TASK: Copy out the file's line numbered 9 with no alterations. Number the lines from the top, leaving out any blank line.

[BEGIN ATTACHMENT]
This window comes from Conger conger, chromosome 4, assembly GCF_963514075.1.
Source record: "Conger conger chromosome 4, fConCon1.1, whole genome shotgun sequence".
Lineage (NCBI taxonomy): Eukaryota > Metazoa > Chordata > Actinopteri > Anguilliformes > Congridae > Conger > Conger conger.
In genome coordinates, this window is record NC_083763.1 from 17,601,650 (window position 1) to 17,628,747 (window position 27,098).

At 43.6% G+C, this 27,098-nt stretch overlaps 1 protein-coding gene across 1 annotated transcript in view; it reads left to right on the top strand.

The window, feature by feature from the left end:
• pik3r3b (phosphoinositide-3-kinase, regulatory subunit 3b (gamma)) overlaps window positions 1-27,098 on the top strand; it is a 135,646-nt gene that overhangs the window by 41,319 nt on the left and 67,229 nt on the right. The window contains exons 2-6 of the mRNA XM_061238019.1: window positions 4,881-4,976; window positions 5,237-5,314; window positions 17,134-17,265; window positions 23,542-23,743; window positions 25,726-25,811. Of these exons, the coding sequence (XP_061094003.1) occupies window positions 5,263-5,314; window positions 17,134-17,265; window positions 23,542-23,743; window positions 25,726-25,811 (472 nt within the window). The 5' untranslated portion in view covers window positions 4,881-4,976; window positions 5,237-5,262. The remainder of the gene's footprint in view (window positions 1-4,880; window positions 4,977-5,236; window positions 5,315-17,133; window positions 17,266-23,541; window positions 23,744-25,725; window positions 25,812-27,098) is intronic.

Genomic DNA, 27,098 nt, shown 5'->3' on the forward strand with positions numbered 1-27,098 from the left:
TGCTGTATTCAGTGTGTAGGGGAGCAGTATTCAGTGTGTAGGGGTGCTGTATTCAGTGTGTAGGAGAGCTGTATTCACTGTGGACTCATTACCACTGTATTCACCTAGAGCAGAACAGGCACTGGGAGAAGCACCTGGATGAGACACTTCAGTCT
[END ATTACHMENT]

TGCTGTATTCAGTGTGTAGGGGAGCAGTATTCAGTGTGTAGGGGTGCTGTATTCAGTGTGTAGGAGAGCTGTATTCACTGTGGACTCATTACCACTGTATTCACCTAGAGCAGAACAGGCACTGGGAGAAGCACCTGGATGAGACACTTCAGTCT